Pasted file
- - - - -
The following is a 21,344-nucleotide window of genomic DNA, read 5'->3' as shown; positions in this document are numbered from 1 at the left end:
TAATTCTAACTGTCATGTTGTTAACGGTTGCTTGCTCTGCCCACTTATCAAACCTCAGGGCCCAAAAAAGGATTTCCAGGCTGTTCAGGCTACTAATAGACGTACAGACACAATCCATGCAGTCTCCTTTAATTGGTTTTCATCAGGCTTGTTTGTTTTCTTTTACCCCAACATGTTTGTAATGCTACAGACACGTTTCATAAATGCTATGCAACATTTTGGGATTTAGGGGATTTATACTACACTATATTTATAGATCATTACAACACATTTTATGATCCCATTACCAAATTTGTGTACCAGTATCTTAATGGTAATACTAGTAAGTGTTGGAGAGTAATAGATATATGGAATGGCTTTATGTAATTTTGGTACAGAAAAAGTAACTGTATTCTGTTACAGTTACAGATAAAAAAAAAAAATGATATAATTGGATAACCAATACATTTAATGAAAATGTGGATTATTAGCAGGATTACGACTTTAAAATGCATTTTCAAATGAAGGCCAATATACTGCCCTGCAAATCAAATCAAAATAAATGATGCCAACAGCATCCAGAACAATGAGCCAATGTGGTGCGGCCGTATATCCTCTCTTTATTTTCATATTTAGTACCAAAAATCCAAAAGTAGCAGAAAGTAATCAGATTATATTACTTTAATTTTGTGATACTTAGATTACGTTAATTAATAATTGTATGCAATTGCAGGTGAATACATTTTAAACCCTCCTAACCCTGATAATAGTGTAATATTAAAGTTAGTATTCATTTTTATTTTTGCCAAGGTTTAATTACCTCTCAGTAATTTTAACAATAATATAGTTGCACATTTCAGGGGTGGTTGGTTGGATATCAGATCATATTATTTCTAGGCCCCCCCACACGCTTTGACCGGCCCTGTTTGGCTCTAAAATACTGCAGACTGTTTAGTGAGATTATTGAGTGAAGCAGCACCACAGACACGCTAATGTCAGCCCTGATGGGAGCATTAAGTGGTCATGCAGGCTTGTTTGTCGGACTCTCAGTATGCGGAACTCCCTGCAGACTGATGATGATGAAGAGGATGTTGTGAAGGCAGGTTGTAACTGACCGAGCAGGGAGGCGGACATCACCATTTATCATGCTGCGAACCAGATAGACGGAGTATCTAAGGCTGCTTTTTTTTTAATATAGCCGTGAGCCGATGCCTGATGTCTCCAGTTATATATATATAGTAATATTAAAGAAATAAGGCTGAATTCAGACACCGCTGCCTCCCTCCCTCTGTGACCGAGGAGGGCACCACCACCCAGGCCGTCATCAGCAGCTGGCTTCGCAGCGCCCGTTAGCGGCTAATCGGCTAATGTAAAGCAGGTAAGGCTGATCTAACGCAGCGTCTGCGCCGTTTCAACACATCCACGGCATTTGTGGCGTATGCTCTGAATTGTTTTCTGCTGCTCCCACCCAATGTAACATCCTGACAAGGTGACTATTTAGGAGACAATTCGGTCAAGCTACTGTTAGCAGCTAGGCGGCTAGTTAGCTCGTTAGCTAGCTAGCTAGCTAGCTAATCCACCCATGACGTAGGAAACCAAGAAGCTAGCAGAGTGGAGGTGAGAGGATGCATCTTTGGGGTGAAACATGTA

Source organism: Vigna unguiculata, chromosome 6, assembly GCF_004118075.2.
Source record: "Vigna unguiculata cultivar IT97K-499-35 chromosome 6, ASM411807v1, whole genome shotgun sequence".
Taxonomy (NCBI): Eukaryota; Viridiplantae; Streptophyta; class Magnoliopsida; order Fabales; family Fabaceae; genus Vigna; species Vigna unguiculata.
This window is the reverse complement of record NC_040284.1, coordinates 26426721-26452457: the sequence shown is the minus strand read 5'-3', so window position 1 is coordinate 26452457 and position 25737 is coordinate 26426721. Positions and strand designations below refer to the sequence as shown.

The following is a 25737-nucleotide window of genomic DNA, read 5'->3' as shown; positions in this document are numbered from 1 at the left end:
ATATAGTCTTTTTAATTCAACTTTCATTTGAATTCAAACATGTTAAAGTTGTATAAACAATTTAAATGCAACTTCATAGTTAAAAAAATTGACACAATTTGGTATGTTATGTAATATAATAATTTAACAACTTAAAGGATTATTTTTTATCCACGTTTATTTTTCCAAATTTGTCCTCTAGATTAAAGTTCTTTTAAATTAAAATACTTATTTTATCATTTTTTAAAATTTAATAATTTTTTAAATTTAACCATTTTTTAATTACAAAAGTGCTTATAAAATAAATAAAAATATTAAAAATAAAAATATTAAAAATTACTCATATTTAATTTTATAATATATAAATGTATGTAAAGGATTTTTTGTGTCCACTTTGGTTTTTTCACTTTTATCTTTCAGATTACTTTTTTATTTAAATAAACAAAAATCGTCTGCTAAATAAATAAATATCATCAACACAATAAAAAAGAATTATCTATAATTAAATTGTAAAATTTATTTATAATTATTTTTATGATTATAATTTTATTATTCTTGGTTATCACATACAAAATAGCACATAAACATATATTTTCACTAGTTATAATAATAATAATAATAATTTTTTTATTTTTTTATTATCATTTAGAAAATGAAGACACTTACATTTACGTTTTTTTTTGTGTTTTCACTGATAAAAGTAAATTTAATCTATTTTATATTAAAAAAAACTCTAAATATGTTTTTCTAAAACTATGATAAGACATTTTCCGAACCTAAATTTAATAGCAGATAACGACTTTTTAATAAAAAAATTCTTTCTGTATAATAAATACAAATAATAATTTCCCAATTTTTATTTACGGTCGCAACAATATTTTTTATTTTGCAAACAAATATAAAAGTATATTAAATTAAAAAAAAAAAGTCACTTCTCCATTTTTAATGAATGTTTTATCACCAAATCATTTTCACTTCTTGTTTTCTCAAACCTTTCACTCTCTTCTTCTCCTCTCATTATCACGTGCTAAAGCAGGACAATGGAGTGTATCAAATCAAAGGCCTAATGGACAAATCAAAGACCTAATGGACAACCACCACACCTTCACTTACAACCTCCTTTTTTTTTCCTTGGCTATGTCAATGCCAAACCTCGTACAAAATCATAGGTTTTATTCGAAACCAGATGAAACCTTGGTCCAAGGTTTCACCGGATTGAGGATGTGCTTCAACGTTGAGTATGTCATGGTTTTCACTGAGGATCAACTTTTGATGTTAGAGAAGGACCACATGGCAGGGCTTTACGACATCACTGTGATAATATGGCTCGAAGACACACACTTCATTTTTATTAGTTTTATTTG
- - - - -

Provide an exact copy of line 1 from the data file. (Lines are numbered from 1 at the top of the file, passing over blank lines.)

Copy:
The following is a 21,344-nucleotide window of genomic DNA, read 5'->3' as shown; positions in this document are numbered from 1 at the left end: